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Future of Political Theologies

The Berkley Center’s Future of Political Theologies project mapped and analyzed historic and contemporary understandings of political engagement across Christianity, Judaism, and Islam. The Berkley Center project engaged political theologies not merely as a set of theoretical concepts, but as religious beliefs and principles that ground political action within contemporary geopolitical struggles. It brought together leading thinkers and practitioners within each tradition—as well as secular counterparts—to examine the contested intersection between religious conviction and the political arena. The project culminated in the publication of Political Theology for a Plural Age (2013), edited by Michael Kessler.

While the supposed secularization of society under the forces of late-modern global capitalism has reconfigured some of the relationships between religious practice and political legitimacy, religion remains a powerful, ubiquitous force within politics. Religious actors and institutions have increasingly gained political influence, marshaling religious arguments to justify their political and legal stances and activities. Religious worldviews inspire both beneficent actions and terrible violence which reveals that religion is an ambiguous force with the potential to be an emancipatory force or an iron cage of unreasonable conviction. Religiously-inspired global events urgently frame the need to understand how religious belief inspires and legitimates political activity.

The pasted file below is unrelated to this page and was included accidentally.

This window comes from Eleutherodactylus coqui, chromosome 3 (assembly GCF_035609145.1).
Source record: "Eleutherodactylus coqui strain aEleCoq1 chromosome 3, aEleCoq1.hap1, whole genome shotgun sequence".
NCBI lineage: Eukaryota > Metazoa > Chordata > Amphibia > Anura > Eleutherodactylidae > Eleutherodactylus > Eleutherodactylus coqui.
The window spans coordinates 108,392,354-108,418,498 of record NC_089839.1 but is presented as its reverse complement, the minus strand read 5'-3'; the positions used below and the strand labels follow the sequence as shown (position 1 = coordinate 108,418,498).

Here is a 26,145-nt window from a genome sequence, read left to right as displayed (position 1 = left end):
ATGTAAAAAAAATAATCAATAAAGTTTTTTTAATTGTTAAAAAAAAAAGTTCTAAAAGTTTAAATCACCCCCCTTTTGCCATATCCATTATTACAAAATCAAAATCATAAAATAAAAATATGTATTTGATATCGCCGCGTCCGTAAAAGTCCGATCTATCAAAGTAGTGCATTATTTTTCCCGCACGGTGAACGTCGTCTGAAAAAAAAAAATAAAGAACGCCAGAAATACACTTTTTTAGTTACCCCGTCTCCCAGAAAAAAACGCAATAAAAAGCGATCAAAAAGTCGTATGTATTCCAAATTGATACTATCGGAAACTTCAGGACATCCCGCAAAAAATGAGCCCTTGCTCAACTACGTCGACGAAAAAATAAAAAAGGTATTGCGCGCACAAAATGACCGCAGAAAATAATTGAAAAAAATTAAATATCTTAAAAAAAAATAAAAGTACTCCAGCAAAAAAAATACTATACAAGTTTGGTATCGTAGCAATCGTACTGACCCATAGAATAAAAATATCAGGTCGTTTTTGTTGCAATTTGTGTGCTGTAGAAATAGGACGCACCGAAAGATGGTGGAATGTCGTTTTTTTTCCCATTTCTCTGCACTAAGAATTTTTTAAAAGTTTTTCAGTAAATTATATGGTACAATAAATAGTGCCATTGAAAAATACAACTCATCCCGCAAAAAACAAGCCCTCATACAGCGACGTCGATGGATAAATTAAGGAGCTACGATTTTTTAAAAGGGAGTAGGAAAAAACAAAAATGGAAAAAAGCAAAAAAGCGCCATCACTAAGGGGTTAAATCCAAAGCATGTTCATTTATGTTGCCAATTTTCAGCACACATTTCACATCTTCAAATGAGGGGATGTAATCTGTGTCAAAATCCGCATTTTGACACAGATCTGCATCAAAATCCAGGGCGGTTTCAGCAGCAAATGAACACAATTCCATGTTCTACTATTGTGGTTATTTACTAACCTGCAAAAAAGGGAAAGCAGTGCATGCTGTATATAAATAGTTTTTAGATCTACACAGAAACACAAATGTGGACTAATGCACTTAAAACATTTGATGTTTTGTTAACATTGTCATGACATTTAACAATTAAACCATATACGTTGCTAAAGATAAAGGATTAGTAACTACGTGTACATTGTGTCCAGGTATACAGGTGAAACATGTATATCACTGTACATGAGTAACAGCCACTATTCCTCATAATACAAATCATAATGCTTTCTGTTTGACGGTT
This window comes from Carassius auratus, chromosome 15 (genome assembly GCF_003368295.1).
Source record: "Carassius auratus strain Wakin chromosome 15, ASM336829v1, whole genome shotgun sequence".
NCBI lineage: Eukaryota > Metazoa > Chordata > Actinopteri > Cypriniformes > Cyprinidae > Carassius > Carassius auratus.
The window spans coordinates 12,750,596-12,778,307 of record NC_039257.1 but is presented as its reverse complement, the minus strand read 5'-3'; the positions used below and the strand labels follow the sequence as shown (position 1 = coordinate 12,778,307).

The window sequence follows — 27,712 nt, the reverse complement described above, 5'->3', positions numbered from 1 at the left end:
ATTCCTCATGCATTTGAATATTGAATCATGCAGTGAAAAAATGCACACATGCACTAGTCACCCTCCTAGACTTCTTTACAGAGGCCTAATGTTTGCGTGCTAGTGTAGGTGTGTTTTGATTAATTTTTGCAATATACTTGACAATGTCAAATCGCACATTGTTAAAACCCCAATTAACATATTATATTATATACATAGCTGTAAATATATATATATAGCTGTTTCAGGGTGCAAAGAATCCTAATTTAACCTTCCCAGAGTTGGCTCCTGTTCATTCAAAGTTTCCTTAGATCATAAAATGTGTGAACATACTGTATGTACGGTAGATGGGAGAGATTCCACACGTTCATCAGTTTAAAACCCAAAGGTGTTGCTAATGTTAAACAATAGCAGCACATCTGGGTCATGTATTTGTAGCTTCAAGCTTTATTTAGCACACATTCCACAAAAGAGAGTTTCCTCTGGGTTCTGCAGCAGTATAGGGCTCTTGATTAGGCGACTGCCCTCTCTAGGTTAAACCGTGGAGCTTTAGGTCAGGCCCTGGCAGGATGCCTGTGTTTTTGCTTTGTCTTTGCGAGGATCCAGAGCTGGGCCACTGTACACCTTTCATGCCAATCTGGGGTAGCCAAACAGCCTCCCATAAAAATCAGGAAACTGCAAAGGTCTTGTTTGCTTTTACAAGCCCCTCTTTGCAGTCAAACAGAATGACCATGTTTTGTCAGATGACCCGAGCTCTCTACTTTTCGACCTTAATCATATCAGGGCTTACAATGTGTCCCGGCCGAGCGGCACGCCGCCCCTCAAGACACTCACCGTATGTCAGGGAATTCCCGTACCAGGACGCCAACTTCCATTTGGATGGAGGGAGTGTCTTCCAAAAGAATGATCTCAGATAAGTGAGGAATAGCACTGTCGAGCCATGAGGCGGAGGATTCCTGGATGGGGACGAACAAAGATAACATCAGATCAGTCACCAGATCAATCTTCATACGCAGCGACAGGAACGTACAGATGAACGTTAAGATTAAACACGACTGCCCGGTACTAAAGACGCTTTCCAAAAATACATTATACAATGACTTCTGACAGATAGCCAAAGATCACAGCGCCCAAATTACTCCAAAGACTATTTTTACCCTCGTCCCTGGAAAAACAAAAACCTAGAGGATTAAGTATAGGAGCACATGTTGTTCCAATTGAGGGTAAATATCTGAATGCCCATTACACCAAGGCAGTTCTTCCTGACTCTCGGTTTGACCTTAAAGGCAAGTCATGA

This project assessed the main trends and challenges for Christian, Jewish, and Islamic political theologies today, an inquiry made urgent by the enduring and shifting intersection of religion and politics. Political theologies are, traditionally, the way humans construct visions of society, order, and justice related to their most comprehensive views about the nature of reality, human nature, the cosmos, and divinity. While these descriptive and normative enterprises have undergone profound transformations in the modern world, the connections between the political realm and theological visions of reality remain tightly connected. On the one hand, fully assessing political theory and action requires understanding the normative and descriptive horizons within which political actors make choices. On the other hand, fully understanding the continuing power of religion can only be accomplished in light of the way religion shapes society and motivates political action. In the contemporary context of globalization and the resurgence of political forms of religion, these issues deserve close and sustained attention by scholars of religion and politics. The prevailing answers will have a decisive impact on the future of democracy in the United States and around the world. How they are answered—by political and religious leaders, and by scholars—will shape the prospects for social peace and political stability for decades to come.

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Project Leader

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Michael Kessler

Managing Director
Department of Government and Law Center

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